When a surrogate leaves her job to deliver the baby or misses work to attend numerous doctor appointments, should she get maternity leave benefits from her employer even though she is not the legal parent of the child? Should the intended parents receive maternity leave benefits from their employer when the child is born even though the intended mother did not physically deliver the child?
It is a common question asked mostly by my intended parent clients whether they can take maternity leave once the child is born if the baby is delivered through surrogacy. I myself had the same question when my surrogate delivered. Other issues that come up in the context of infertility and paid leave from work is whether people suffering from infertility, that may require many doctor appointments, are entitled to accommodations from their employer to allow for missed days from work to deal with the demands of infertility.
Leave from Work for Infertility:
The Americans with Disability Act (“ADA”) provides that reasonable accommodations must be provided to individuals who have a qualifying disability, absent a hardship caused to the employer. Infertility is deemed a disability which, on a fact specific basis, may provide employees the accommodations necessary to treat their infertility, such as accommodations necessary to leave work to attend medical appointments and procedures.
Maternity Leave for Surrogacy:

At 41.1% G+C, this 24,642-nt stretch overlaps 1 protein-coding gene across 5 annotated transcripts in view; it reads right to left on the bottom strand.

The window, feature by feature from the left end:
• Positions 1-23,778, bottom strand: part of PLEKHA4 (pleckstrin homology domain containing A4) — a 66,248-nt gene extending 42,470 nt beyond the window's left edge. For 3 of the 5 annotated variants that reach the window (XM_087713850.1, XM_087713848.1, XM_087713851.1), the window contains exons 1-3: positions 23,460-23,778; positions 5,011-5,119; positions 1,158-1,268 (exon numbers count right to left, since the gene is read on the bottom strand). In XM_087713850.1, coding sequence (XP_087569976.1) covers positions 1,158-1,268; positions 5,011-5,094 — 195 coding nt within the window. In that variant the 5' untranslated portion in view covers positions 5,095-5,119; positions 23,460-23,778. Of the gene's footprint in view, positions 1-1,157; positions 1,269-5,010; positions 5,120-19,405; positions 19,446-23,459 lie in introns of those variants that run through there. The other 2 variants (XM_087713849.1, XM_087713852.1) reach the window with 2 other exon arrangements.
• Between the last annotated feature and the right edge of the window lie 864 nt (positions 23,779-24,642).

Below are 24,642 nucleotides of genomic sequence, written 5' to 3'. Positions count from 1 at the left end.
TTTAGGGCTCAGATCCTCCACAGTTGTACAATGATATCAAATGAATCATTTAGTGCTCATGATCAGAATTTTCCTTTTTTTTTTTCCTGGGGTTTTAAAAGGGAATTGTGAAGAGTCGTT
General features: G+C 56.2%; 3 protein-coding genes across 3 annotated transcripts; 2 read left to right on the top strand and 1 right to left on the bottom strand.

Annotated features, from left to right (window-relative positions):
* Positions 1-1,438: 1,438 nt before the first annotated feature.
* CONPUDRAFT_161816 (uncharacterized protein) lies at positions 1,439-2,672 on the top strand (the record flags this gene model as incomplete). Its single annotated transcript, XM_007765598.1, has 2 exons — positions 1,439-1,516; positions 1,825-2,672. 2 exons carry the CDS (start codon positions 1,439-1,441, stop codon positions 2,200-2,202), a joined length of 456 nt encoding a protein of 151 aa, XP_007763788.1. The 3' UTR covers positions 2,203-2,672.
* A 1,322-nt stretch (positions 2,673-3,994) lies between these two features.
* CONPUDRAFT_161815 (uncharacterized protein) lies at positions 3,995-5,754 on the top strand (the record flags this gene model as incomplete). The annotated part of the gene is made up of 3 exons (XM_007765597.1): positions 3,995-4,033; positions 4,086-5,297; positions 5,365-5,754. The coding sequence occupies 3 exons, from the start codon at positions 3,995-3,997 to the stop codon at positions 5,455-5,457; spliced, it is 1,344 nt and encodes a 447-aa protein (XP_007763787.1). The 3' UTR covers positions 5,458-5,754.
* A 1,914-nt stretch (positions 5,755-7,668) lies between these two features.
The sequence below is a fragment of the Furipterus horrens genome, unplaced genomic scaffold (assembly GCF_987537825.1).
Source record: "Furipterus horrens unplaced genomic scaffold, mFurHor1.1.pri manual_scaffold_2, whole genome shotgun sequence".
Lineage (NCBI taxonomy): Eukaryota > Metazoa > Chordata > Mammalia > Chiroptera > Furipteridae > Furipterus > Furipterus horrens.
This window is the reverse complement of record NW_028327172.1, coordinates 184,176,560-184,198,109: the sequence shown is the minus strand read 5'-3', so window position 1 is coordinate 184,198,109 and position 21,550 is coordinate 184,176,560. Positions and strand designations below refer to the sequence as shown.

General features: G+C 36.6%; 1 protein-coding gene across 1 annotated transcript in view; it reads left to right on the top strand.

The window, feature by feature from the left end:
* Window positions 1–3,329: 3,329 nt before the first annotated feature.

The Family Medical Leave Act (“FMLA”) provides certain protections to employees, including 12 weeks of job-protected unpaid leave for various situations, including, but not limited to, the birth of a child or because of placement of a child with the employee for adoption or foster care.
Surrogates and intended parents can both benefit from the protections of FMAL, however, as stated above, FMLA does not require paid leave, and FMLA only applies to certain situations such as based on the size of the employer and how long the employee has been working at the applicable job.
Whether an employee can receive paid leave, and/or if FMLA does not apply, is then at the discretion of the employers policies, along with certain state laws that may require certain paid leave provisions similar to FMLA, regarding maternity and paternity leave.
Some surrogate’s pump breast milk for intended parents and some intended parents choose to undergo medication to allow them to provide breast milk to the child and certain accommodations for a reasonable break along with certain privacy accommodations should be made to allow for the pumping of milk while at work under the Fair Labor Standards Act.
It is important to speak to an employment lawyer familiar with FMLA, and employee/employer benefits and legal protections if you have any questions regarding whether an intended parent can seek job protection and/or paid leave when having a child through surrogacy.